Beautifully created candles, handmade in Portland by the woman-owned business, Wildwood Candle Co.
Wildwood Candle Co. donates 5% of profits to the Forest Park Conservancy annually. The Forest Park Conservancy plays the most important role in maitaining the ecological health and soft surface trails of the park through it's staff, technicians and volunteers.
Top: teakwood, eucalyptus, pine Middle: cedar, cypress, bayberry Base: patchouli, musk, cedar.
The Birch Trail in Forest Park is short but sweet. Clocking in at only .2 miles long, it mostly serves as a connector trail to wildwood from northwest 53rd drive. This scent was inspired by the name and what the visualization of birch trees evokes; it's fit for burning on a colorful, crisp fall day cozying up to a book, as well as a cold, snowy winter landscape with a cup of hot cocoa. Teakwood, musk and patchouli notes are reminiscent of old library pages; the cypress, bayberry, pine and eucalyptus are uplifting winter foliage at its best.
Top: sandalwood Middle: pine, lemon Base: palo santo, peppermint.
The Alder Trail connects Leif Erikson to Wildwood, which was completed in 1980. Deciduous red alder, cedar and big-leaf maple primarily line this trail, which inspired this scent to be heavily and richly woody. It is surely one that will uplift and soothe your spirit.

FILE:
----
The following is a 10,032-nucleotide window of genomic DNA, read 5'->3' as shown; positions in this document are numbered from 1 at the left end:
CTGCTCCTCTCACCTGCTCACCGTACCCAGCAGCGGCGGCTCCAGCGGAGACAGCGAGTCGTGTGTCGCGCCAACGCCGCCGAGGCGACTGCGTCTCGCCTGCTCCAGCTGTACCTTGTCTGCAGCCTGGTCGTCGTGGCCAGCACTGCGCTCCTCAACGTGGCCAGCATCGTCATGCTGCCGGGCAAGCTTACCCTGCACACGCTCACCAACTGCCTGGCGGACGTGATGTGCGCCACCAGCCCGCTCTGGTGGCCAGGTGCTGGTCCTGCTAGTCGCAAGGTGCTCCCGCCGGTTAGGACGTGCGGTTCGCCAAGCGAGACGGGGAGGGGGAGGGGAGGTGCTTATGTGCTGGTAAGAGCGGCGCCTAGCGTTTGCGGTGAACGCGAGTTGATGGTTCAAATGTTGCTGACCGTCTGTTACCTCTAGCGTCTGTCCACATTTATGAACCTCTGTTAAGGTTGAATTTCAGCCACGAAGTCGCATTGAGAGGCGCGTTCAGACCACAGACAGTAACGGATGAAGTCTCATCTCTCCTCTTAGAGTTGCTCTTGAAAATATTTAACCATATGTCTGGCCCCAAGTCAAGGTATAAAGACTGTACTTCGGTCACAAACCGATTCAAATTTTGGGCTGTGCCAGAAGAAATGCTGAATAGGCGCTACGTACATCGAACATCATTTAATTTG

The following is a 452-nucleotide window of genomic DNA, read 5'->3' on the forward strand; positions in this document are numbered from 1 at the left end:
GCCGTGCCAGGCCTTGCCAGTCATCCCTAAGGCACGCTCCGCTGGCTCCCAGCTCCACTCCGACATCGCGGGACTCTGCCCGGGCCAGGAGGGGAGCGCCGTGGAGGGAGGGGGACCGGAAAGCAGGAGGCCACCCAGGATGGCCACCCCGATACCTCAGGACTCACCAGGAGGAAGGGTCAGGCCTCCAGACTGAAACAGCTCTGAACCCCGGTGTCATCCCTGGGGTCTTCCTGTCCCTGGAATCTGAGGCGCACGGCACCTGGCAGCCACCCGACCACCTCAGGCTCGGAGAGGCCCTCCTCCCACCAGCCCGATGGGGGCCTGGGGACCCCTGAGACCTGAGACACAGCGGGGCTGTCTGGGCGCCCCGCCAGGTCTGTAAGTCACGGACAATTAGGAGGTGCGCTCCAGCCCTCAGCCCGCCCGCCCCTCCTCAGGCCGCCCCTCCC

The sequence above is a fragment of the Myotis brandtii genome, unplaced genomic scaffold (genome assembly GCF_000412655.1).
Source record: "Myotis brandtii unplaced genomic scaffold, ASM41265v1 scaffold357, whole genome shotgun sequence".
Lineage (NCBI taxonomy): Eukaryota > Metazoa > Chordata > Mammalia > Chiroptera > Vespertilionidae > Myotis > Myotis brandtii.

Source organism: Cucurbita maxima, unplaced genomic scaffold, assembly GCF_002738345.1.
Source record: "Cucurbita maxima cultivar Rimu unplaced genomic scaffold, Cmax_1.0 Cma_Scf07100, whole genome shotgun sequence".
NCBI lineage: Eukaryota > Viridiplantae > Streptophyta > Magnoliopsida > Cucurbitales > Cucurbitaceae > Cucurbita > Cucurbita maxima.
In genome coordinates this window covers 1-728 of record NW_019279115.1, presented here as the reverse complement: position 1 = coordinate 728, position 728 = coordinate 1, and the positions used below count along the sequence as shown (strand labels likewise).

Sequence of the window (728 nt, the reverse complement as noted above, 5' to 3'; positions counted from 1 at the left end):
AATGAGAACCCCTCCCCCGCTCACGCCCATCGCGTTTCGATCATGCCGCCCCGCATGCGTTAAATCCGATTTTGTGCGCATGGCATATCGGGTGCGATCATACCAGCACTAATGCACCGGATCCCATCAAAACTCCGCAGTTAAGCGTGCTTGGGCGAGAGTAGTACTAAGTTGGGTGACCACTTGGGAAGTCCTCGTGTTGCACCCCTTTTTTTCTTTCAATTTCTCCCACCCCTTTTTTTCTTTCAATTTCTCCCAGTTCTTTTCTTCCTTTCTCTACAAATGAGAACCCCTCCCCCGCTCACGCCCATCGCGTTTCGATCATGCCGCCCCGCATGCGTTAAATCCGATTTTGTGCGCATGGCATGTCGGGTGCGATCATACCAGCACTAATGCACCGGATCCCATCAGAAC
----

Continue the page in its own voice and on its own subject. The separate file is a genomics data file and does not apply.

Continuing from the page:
Top: smoked woods Middle: fir, balsam, cedar, pine, red berries Base: charred woods, crackling embers.
Historically, Forest Park has had 3 major fires. Two in the late 1800s, and the most recent in 1951, burning over 2,400 acres. Since then, firelanes were implemented and bulldozed to provide quick access in the event of any blaze. Another reminder to keep the wild fire in you (and your candle), although who doesn't love the smell of wood fire smoke?
Top: bay leaf, white cedarwood Middle: zesty citrus Base: oakmoss, tobacco.
Leif Erikson drive was initially constructed to promote development at the turn of the 20th century, but instead ended up being one of the main reasons forest park was preserved. Originally coined as hillside drive, developers desired to transform this steep hillside area into neighborhoods and build homes. Geologically, this area is risky to build on with wet, unstable conditions resulting in landslides, and costs discouraged further development. The road remained, and in the 1920s cars would attempt to drive through it, but the frequency of landslides prevented regular traffic. The sons of Norway persuaded the city to rename the road after leif erikson, the first known European and Icelandic explorer to have discovered North America.